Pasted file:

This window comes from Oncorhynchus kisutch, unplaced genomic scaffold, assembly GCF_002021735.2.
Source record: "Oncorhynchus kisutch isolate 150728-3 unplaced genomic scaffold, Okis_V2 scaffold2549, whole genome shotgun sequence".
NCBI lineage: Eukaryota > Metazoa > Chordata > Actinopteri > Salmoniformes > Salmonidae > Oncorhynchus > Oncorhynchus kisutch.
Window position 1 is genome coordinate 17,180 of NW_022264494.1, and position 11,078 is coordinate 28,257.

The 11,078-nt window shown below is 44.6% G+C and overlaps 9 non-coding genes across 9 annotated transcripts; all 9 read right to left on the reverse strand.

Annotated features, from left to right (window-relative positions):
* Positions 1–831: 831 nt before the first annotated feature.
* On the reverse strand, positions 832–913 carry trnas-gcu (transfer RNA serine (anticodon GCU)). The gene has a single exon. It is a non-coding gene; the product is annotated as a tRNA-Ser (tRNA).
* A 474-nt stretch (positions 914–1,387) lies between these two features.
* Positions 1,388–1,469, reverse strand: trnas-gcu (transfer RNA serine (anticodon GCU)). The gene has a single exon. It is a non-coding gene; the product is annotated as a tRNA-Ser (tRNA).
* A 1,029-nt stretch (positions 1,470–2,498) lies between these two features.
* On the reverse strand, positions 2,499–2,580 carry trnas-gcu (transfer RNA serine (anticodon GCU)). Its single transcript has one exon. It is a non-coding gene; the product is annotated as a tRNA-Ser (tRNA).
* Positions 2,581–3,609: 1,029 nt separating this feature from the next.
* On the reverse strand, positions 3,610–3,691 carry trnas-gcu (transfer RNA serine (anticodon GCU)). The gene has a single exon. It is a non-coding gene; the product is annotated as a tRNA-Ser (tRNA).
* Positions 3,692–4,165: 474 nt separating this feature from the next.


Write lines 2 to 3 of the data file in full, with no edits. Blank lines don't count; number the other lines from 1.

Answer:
Source record: "Oncorhynchus kisutch isolate 150728-3 unplaced genomic scaffold, Okis_V2 scaffold2549, whole genome shotgun sequence".
NCBI lineage: Eukaryota > Metazoa > Chordata > Actinopteri > Salmoniformes > Salmonidae > Oncorhynchus > Oncorhynchus kisutch.